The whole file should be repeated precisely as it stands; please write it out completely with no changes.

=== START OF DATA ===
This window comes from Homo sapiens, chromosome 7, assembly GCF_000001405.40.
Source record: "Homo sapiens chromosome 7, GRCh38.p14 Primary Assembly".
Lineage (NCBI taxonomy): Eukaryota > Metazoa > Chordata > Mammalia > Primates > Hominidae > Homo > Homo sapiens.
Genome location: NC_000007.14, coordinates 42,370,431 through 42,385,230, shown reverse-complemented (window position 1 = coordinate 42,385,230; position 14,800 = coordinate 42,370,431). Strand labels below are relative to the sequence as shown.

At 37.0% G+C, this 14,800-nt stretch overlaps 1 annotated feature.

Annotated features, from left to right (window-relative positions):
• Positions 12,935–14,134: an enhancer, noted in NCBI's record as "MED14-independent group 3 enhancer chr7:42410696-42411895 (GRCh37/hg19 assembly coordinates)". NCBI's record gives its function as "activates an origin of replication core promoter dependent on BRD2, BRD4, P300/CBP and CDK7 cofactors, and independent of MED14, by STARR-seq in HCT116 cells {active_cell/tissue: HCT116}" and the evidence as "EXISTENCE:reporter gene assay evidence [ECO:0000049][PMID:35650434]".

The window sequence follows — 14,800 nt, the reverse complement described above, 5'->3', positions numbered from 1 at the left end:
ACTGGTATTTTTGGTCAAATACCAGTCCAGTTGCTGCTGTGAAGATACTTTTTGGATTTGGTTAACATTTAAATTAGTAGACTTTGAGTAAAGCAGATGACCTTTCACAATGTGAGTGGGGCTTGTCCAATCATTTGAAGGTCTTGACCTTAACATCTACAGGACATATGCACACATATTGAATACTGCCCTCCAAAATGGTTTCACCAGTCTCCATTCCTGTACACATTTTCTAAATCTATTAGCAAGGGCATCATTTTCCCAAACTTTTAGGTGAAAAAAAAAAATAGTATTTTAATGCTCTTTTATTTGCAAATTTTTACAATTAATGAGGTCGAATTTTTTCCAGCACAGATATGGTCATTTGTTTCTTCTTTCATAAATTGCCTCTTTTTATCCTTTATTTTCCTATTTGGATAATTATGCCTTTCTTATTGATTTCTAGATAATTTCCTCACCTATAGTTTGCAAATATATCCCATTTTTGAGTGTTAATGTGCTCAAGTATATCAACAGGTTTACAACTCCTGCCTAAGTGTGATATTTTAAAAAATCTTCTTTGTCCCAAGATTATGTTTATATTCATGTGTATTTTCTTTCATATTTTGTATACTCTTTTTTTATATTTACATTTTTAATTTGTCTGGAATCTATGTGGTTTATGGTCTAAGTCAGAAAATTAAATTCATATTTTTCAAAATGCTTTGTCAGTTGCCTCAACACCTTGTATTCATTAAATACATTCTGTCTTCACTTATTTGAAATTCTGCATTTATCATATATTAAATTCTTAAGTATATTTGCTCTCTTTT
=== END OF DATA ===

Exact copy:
This window comes from Homo sapiens, chromosome 7, assembly GCF_000001405.40.
Source record: "Homo sapiens chromosome 7, GRCh38.p14 Primary Assembly".
Lineage (NCBI taxonomy): Eukaryota > Metazoa > Chordata > Mammalia > Primates > Hominidae > Homo > Homo sapiens.
Genome location: NC_000007.14, coordinates 42,370,431 through 42,385,230, shown reverse-complemented (window position 1 = coordinate 42,385,230; position 14,800 = coordinate 42,370,431). Strand labels below are relative to the sequence as shown.

At 37.0% G+C, this 14,800-nt stretch overlaps 1 annotated feature.

Annotated features, from left to right (window-relative positions):
• Positions 12,935–14,134: an enhancer, noted in NCBI's record as "MED14-independent group 3 enhancer chr7:42410696-42411895 (GRCh37/hg19 assembly coordinates)". NCBI's record gives its function as "activates an origin of replication core promoter dependent on BRD2, BRD4, P300/CBP and CDK7 cofactors, and independent of MED14, by STARR-seq in HCT116 cells {active_cell/tissue: HCT116}" and the evidence as "EXISTENCE:reporter gene assay evidence [ECO:0000049][PMID:35650434]".

The window sequence follows — 14,800 nt, the reverse complement described above, 5'->3', positions numbered from 1 at the left end:
ACTGGTATTTTTGGTCAAATACCAGTCCAGTTGCTGCTGTGAAGATACTTTTTGGATTTGGTTAACATTTAAATTAGTAGACTTTGAGTAAAGCAGATGACCTTTCACAATGTGAGTGGGGCTTGTCCAATCATTTGAAGGTCTTGACCTTAACATCTACAGGACATATGCACACATATTGAATACTGCCCTCCAAAATGGTTTCACCAGTCTCCATTCCTGTACACATTTTCTAAATCTATTAGCAAGGGCATCATTTTCCCAAACTTTTAGGTGAAAAAAAAAAATAGTATTTTAATGCTCTTTTATTTGCAAATTTTTACAATTAATGAGGTCGAATTTTTTCCAGCACAGATATGGTCATTTGTTTCTTCTTTCATAAATTGCCTCTTTTTATCCTTTATTTTCCTATTTGGATAATTATGCCTTTCTTATTGATTTCTAGATAATTTCCTCACCTATAGTTTGCAAATATATCCCATTTTTGAGTGTTAATGTGCTCAAGTATATCAACAGGTTTACAACTCCTGCCTAAGTGTGATATTTTAAAAAATCTTCTTTGTCCCAAGATTATGTTTATATTCATGTGTATTTTCTTTCATATTTTGTATACTCTTTTTTTATATTTACATTTTTAATTTGTCTGGAATCTATGTGGTTTATGGTCTAAGTCAGAAAATTAAATTCATATTTTTCAAAATGCTTTGTCAGTTGCCTCAACACCTTGTATTCATTAAATACATTCTGTCTTCACTTATTTGAAATTCTGCATTTATCATATATTAAATTCTTAAGTATATTTGCTCTCTTTT